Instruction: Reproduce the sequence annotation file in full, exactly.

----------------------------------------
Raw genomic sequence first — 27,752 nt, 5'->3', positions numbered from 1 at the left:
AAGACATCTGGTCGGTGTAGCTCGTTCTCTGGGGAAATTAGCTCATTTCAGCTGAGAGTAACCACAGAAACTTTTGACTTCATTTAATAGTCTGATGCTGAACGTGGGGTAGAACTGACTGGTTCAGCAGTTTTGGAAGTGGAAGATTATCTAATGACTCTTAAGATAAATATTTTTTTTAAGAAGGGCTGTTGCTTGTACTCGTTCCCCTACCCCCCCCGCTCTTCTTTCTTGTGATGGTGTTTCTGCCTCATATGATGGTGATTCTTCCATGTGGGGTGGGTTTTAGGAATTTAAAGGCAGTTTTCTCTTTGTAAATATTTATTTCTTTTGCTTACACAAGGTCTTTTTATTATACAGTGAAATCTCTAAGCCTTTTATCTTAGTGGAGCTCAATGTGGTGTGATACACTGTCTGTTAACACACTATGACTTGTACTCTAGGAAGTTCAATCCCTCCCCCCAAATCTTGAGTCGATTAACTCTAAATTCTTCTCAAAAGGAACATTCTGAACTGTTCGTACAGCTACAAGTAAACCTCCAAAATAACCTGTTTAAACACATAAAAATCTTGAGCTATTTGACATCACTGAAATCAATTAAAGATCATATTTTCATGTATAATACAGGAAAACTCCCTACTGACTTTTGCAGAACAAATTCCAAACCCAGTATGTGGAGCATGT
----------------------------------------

Raw genomic sequence first — 27,752 nt, 5'->3', positions numbered from 1 at the left:
AAGACATCTGGTCGGTGTAGCTCGTTCTCTGGGGAAATTAGCTCATTTCAGCTGAGAGTAACCACAGAAACTTTTGACTTCATTTAATAGTCTGATGCTGAACGTGGGGTAGAACTGACTGGTTCAGCAGTTTTGGAAGTGGAAGATTATCTAATGACTCTTAAGATAAATATTTTTTTTAAGAAGGGCTGTTGCTTGTACTCGTTCCCCTACCCCCCCCGCTCTTCTTTCTTGTGATGGTGTTTCTGCCTCATATGATGGTGATTCTTCCATGTGGGGTGGGTTTTAGGAATTTAAAGGCAGTTTTCTCTTTGTAAATATTTATTTCTTTTGCTTACACAAGGTCTTTTTATTATACAGTGAAATCTCTAAGCCTTTTATCTTAGTGGAGCTCAATGTGGTGTGATACACTGTCTGTTAACACACTATGACTTGTACTCTAGGAAGTTCAATCCCTCCCCCCAAATCTTGAGTCGATTAACTCTAAATTCTTCTCAAAAGGAACATTCTGAACTGTTCGTACAGCTACAAGTAAACCTCCAAAATAACCTGTTTAAACACATAAAAATCTTGAGCTATTTGACATCACTGAAATCAATTAAAGATCATATTTTCATGTATAATACAGGAAAACTCCCTACTGACTTTTGCAGAACAAATTCCAAACCCAGTATGTGGAGCATGT